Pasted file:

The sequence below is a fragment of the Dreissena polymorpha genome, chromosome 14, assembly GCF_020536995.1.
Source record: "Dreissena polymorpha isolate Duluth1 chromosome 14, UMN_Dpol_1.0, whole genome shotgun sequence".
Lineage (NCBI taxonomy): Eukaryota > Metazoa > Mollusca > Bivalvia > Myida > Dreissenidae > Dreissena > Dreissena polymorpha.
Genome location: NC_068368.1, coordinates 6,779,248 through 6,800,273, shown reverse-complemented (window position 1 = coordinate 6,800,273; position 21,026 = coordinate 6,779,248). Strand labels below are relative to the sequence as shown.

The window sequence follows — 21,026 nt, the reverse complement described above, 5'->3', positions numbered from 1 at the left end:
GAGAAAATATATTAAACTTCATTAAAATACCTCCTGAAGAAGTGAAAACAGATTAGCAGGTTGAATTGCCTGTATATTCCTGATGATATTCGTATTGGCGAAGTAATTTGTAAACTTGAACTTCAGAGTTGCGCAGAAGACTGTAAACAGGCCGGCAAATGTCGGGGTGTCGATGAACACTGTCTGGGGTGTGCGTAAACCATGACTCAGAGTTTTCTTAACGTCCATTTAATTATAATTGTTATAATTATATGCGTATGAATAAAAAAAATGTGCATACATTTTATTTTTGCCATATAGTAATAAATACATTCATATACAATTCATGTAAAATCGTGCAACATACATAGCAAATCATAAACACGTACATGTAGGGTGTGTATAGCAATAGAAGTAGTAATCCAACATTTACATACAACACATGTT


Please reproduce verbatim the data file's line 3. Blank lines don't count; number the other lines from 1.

Lineage (NCBI taxonomy): Eukaryota > Metazoa > Mollusca > Bivalvia > Myida > Dreissenidae > Dreissena > Dreissena polymorpha.